This April Fool’s prank struck me as ingenious, playing right into our hunger for unfettered access to information and up-to-the-minute updates, our pervasive and obsessive fascination with marriage and desire to pin down what it takes, who it takes, how, exactly, to secure a loving partner. The stunt held up a mirror—intentionally or not—to our culture and, to the degree that a “reader” became invested in the “text,” forced one to come to terms with one’s own values and attitudes in regards to marriage by creating an interactive exchange on a public forum.

This occurrence, story, gag (whatever one might call it) gestures back to the very origin of “public” or published fiction. Some of the earliest novels won critical attention by passing as recorded histories and likewise delving into the engrossing realm of love and relationships. The narrator of Oroonoko, Aphra Behn’s 17th-century novel, describes her intimate friendship with an enslaved African prince in the Americas, hinting at their amorous interactions. And Moll Flanders, of course, well … Daniel Defoe’s narrator could’ve given Rick James’s “Super Freak” a run for her title. In both cases, though, the original narrative professed to be true and was regarded as such by the receiving public—convincing productions, like the prank, whose creations required a great deal of talent.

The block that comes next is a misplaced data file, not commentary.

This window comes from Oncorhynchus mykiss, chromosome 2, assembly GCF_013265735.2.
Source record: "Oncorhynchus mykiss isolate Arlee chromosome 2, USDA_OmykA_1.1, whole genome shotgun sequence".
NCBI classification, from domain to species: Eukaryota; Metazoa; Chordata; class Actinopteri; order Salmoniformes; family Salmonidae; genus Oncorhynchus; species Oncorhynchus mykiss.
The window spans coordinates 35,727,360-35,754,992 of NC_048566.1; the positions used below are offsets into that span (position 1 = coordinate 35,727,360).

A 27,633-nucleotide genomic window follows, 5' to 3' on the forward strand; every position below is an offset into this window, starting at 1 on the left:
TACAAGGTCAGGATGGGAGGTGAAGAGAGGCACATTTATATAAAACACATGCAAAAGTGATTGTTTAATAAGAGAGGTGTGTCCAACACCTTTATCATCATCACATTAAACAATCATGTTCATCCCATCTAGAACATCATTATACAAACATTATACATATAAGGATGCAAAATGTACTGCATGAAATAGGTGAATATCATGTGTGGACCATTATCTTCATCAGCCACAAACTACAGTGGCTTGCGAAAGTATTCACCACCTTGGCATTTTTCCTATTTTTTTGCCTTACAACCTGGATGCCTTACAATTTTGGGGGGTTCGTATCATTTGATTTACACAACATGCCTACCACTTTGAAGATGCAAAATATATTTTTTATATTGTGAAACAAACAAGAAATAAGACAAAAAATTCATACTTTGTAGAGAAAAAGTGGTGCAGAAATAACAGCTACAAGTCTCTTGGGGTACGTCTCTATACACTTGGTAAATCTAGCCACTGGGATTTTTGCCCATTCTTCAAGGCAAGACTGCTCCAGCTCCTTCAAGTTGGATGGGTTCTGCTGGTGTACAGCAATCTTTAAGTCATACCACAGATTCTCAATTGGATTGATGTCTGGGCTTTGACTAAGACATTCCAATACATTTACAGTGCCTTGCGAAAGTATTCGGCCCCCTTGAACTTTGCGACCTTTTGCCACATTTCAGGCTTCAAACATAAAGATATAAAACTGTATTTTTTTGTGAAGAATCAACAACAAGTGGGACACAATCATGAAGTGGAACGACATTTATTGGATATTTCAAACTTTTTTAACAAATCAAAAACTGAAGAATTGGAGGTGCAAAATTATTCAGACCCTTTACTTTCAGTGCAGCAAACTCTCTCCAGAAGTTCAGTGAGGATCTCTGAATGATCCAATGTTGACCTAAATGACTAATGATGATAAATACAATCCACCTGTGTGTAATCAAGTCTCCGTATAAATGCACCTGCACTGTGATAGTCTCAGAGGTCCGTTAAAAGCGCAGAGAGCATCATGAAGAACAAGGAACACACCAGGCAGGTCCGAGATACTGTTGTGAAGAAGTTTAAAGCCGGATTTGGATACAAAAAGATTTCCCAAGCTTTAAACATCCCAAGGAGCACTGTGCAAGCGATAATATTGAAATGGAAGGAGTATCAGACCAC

And talent is a term that, perhaps, gets overused nowadays, especially in creative circles, and has become problematic, I think, semantically in its relation to the longevity and trajectory of the literary field. The word implies one’s ability or at least potential to compose works of critical merit and publish. In the times of Behn and Defoe, by contrast, a mere ability to write well wouldn’t have been enough to grant them acclaim or, in Defoe’s case, publication. The very reason these authors attempted to pass their works off as recorded histories was because the novel form didn’t yet exist or, largely, wasn’t taken seriously in 17th- and 18th-century England; well written or not, a manuscript that wasn’t true didn’t merit the serious attention of an audience.

Talent in this context refers to an ability to “get away with” something, to create a convincing production without its having a firm foundation in truth. Behn and Defoe’s accomplishments weren’t so much literary (in terms of creating great writing) as they were genre-bending and genre-spawning, particularly in Defoe’s case, where the prose in his sprawling narrative often takes on the concise clip of journalism—his paying profession. Perhaps having not pushed far beyond 19th- and 20th-century literary “navel-gazing” in American fiction, we as writers have been removed for too long from and lost sight of the larger conceptual thrust of “talent” in its historical context.

So should we qualify the April Fool’s joke as having literary merit? Not quite, perhaps, but I think it lies in the same methodological vein as the types of works that will need to emerge in order to keep the literary world vibrant and true to its origins: captivating, unexpected, and packaged in a manner that not only bends genres but forces readers to examine their assumptions about cultural issues by presenting them in a novel fashion.